February 20, 2013

Karelian Pies ... and a winner!


I have been spoiled rotten for the past few days with gifts and treats from back home. My parents are in town and I have spend some quality time with them: doing DIY home-improvement with dad, baking with mum, and taking numerous coffee breaks in between. This kind of time with my parents is scarcer than hens teeth so I make sure to enjoy it while it lasts.

I told mum I had a hankering for traditional Karelian pies; those rye crusted pies filled with rice porridge and topped with a mixture of egg and butter. We decided to make them one morning and even though they mightn't be the prettiest, they were certainly as tasty as I remembered!

 

 Karelian Pies
(makes about 20)

300ml water
170g short-grain rice, rinsed
1 litre full-cream milk
pinch of salt

300ml water
about 250g rye flour
pinch of salt

50g butter
dash of milk
300ml water

3-4 hard-boiled eggs
100g soft butter

1. Start by making the porridge. Add water to a large pan and bring to boil. Add rice and cook for a couple of minutes. Add milk and bring to a soft boil. Let simmer for about 45 minutes. Add salt and let cool completely.

2. Combine water, salt and rye flour in a bowl. Knead lightly to make a smooth dough. Divide the dough in equal portions and flatten each portion to make a round disk. Cover the disks with cling to avoid drying. Roll one disk at a time into a thin (2-3mm thick) oval, spread a tablespoon of porridge onto the disk, then 'crinkle' the sides in the middle, using your thumb and index finger. Place the pies on baking trays lined with baking paper and bake in a preheated oven (225C) for about 15 minutes or until the tops are slightly browned.

3. Heat butter, milk and water in a saucepan. Dip each pie in the hot mixture and place in a large casserole (or similar) to soften. Use a fork to mix the eggs with soft butter and serve the pies topped with this mixture. These pies can be frozen (without the topping).


One final note: A big thank you for all those who entered the giveaway for Sarah's new book! I would have loved to give a copy for each one of you and it was simply too difficult to pick a winner just based on your comments so I ended up picking one randomly.

Congratulations Sarah! Here's her winning comment:

I really enjoyed reading your sugar-free journey and although I haven't been able to quite bite the bullet (yet!), I think this book would be a great guide and make the prospect a little less daunting. Our family has always enjoyed fresh, local and healthy food but we all have major sweet tooths, (cakes, biscuits, slices - our Achilles heal!). I think this book will prove to us that food, especially desserts, can still taste great without the white stuff, your rhubarb macaroon slice is already a regular rotation in our house. I also think quitting sugar will really help to clear my mind, recalibrate my palate and hopefully get rid of the horrible headaches I get.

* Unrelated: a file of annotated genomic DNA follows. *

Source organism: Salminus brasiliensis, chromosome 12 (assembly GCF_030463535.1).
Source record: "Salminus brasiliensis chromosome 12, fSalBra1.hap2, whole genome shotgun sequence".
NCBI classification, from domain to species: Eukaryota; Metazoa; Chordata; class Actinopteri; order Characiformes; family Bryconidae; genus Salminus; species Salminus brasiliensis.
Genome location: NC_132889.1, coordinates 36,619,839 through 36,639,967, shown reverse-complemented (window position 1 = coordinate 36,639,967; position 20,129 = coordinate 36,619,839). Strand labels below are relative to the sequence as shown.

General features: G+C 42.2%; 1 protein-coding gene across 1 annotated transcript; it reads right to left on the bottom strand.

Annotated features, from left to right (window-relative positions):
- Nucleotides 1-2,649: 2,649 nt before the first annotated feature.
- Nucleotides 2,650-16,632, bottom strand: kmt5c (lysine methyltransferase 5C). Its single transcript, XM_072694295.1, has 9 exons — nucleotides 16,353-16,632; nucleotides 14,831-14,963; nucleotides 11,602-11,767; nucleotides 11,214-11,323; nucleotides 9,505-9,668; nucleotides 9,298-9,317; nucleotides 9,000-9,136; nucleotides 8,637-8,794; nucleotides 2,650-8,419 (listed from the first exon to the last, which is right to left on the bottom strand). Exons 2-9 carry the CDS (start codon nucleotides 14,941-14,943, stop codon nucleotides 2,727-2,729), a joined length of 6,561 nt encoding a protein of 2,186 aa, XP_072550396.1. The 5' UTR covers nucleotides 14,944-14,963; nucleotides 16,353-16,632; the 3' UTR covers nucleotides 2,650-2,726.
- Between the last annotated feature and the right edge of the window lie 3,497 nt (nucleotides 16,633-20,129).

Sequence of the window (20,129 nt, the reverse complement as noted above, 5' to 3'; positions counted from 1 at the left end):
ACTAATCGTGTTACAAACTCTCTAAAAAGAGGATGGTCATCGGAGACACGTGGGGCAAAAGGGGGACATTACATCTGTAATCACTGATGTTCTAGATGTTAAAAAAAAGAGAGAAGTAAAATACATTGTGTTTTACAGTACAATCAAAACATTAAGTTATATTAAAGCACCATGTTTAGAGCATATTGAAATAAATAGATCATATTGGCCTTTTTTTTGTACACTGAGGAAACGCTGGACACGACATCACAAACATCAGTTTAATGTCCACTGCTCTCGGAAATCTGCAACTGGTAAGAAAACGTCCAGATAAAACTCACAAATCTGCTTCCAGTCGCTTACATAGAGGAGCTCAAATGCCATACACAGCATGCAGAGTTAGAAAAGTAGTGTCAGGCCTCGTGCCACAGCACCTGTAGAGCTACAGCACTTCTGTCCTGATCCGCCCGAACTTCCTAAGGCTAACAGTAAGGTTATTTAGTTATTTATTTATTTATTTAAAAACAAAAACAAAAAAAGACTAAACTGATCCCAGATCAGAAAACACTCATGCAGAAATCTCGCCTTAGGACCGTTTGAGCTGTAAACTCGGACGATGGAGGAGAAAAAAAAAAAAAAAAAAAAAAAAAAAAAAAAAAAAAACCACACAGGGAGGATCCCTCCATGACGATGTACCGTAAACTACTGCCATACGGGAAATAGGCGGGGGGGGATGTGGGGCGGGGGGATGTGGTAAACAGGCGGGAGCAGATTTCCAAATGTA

Sarah, please email me your contact details at scandifoodie [at] gmail.com and I will post you the book!

10 comments:

  1. These pies are so different to anything else I have seen - here in Australia they aren't very common! But they sound delicious, and I keep hearing about them, I will have to give them a try.

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  2. I had absolutely no idea what this was at first glance and looking closer it looks so delicious! And I guess a little unusual to my Australian eyes but delicious nonetheless.

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  3. I just love Karelian pies! Every time I visit Finland I can't wait to eat them for breakfast - along with the tasty Finnish porridges :)

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  4. I love Karelian pies! Every time I visit Finland I can't wait to eat them for breakfast - along with tasty Finnish porridges :)

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  5. I think these are super pretty! And they look so, so delicious! :)

    Sues

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  6. My Finnish/Polish friend is obsessed with these and had one nearly everyday for breakfast when I visited her! Looking forward to making them for her and seeing how they go over, thanks for sharing the recipe :)

    One question though - in step 3 you say to dip each pie into the hot mixture. Do you mean to dip the bottom in? If so, how far? Should the crinkles be covered? Thanks!

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    1. Thanks!

      It's more like 'soaking', you can dip the whole pie in the mixture.

      Maria

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  7. Growing up in Sweden by best friend was Finnish and her mother used to make these all the time. I could smell them cooking down the street and always go there and eat them. I have never made them myself but this is a childhood memory i will never forget and i used to love these things. Time to try them out and see if they are as good as i remember them as a kid. I also had no idea they were called Karlien pies, i always called them Finnish perogies.

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  8. I've never heard of Karelian pies before and they sound absolutely wonderful! I just know I would love them as I love all things rye. Thank you for sharing!

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  9. OMG - I love these, my mother-in-law is Finnish and makes these, but hasn't been able to translate the recipe into English for me. Thankyou!

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